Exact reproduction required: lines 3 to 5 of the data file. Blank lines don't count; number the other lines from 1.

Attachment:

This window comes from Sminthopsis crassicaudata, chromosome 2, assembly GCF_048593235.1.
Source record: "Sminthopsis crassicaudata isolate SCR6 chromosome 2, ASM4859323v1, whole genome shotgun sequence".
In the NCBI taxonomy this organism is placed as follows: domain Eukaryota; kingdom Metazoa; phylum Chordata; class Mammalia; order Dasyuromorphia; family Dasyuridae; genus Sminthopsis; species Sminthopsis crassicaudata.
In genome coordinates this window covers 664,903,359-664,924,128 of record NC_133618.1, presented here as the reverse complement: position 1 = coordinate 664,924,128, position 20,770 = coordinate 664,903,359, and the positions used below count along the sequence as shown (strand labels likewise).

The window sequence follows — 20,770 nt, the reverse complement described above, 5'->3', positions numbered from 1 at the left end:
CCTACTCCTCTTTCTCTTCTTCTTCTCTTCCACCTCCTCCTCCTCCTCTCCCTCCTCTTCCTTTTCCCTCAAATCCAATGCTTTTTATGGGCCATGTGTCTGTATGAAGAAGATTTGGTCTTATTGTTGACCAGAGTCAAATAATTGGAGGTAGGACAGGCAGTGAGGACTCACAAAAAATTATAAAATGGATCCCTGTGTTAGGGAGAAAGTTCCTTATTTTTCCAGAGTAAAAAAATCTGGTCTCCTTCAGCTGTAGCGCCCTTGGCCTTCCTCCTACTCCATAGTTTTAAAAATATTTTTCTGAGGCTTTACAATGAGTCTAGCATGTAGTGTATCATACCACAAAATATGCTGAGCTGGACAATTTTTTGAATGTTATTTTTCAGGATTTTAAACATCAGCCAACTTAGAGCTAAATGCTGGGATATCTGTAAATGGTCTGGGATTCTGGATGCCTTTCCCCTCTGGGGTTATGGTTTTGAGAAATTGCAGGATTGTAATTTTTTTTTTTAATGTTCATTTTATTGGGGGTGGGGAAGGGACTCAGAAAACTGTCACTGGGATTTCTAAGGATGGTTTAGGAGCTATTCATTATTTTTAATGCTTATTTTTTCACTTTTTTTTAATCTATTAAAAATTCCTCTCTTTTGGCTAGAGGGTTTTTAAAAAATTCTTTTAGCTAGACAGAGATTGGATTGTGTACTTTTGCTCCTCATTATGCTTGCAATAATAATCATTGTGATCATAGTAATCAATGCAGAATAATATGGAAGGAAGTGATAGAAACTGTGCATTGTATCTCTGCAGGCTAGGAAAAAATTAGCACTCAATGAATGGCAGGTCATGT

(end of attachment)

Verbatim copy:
In the NCBI taxonomy this organism is placed as follows: domain Eukaryota; kingdom Metazoa; phylum Chordata; class Mammalia; order Dasyuromorphia; family Dasyuridae; genus Sminthopsis; species Sminthopsis crassicaudata.
In genome coordinates this window covers 664,903,359-664,924,128 of record NC_133618.1, presented here as the reverse complement: position 1 = coordinate 664,924,128, position 20,770 = coordinate 664,903,359, and the positions used below count along the sequence as shown (strand labels likewise).

The window sequence follows — 20,770 nt, the reverse complement described above, 5'->3', positions numbered from 1 at the left end: